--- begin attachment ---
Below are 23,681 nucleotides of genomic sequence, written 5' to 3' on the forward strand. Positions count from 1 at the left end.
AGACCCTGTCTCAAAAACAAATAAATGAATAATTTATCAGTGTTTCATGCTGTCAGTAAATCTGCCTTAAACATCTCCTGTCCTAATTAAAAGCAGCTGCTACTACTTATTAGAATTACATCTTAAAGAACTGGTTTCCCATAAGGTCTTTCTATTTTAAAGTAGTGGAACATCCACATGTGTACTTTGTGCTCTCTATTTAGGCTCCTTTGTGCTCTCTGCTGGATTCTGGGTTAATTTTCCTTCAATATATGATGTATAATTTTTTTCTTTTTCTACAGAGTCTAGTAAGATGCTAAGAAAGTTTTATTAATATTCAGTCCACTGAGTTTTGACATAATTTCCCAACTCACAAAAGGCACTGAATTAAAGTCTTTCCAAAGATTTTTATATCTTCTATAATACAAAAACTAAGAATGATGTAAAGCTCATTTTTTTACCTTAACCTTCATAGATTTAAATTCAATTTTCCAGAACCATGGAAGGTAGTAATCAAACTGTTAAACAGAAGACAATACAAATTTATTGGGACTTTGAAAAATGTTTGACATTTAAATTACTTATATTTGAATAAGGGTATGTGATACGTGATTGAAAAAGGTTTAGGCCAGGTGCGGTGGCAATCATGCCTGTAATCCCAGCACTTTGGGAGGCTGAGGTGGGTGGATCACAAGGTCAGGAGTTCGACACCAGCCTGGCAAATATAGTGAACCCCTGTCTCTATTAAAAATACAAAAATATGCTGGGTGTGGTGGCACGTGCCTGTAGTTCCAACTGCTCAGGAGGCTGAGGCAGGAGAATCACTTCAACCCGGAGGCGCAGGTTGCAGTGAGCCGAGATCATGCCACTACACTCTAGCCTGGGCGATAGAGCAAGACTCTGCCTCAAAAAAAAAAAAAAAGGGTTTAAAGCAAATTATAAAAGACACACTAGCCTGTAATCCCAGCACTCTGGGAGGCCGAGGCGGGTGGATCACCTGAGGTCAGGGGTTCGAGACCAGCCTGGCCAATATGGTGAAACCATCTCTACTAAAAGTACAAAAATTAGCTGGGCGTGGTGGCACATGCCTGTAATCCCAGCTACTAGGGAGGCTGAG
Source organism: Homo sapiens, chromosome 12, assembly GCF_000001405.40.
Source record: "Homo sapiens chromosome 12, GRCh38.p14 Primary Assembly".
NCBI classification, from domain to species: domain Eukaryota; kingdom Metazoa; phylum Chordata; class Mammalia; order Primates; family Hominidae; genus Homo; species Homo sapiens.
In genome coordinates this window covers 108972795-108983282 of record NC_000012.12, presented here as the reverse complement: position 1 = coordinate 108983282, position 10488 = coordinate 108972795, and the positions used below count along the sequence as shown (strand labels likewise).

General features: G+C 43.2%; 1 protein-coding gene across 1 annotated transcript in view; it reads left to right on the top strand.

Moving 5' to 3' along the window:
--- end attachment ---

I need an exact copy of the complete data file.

Below are 23,681 nucleotides of genomic sequence, written 5' to 3' on the forward strand. Positions count from 1 at the left end.
AGACCCTGTCTCAAAAACAAATAAATGAATAATTTATCAGTGTTTCATGCTGTCAGTAAATCTGCCTTAAACATCTCCTGTCCTAATTAAAAGCAGCTGCTACTACTTATTAGAATTACATCTTAAAGAACTGGTTTCCCATAAGGTCTTTCTATTTTAAAGTAGTGGAACATCCACATGTGTACTTTGTGCTCTCTATTTAGGCTCCTTTGTGCTCTCTGCTGGATTCTGGGTTAATTTTCCTTCAATATATGATGTATAATTTTTTTCTTTTTCTACAGAGTCTAGTAAGATGCTAAGAAAGTTTTATTAATATTCAGTCCACTGAGTTTTGACATAATTTCCCAACTCACAAAAGGCACTGAATTAAAGTCTTTCCAAAGATTTTTATATCTTCTATAATACAAAAACTAAGAATGATGTAAAGCTCATTTTTTTACCTTAACCTTCATAGATTTAAATTCAATTTTCCAGAACCATGGAAGGTAGTAATCAAACTGTTAAACAGAAGACAATACAAATTTATTGGGACTTTGAAAAATGTTTGACATTTAAATTACTTATATTTGAATAAGGGTATGTGATACGTGATTGAAAAAGGTTTAGGCCAGGTGCGGTGGCAATCATGCCTGTAATCCCAGCACTTTGGGAGGCTGAGGTGGGTGGATCACAAGGTCAGGAGTTCGACACCAGCCTGGCAAATATAGTGAACCCCTGTCTCTATTAAAAATACAAAAATATGCTGGGTGTGGTGGCACGTGCCTGTAGTTCCAACTGCTCAGGAGGCTGAGGCAGGAGAATCACTTCAACCCGGAGGCGCAGGTTGCAGTGAGCCGAGATCATGCCACTACACTCTAGCCTGGGCGATAGAGCAAGACTCTGCCTCAAAAAAAAAAAAAAAGGGTTTAAAGCAAATTATAAAAGACACACTAGCCTGTAATCCCAGCACTCTGGGAGGCCGAGGCGGGTGGATCACCTGAGGTCAGGGGTTCGAGACCAGCCTGGCCAATATGGTGAAACCATCTCTACTAAAAGTACAAAAATTAGCTGGGCGTGGTGGCACATGCCTGTAATCCCAGCTACTAGGGAGGCTGAG
Source organism: Homo sapiens, chromosome 12, assembly GCF_000001405.40.
Source record: "Homo sapiens chromosome 12, GRCh38.p14 Primary Assembly".
NCBI classification, from domain to species: domain Eukaryota; kingdom Metazoa; phylum Chordata; class Mammalia; order Primates; family Hominidae; genus Homo; species Homo sapiens.
In genome coordinates this window covers 108972795-108983282 of record NC_000012.12, presented here as the reverse complement: position 1 = coordinate 108983282, position 10488 = coordinate 108972795, and the positions used below count along the sequence as shown (strand labels likewise).

General features: G+C 43.2%; 1 protein-coding gene across 1 annotated transcript in view; it reads left to right on the top strand.

Moving 5' to 3' along the window: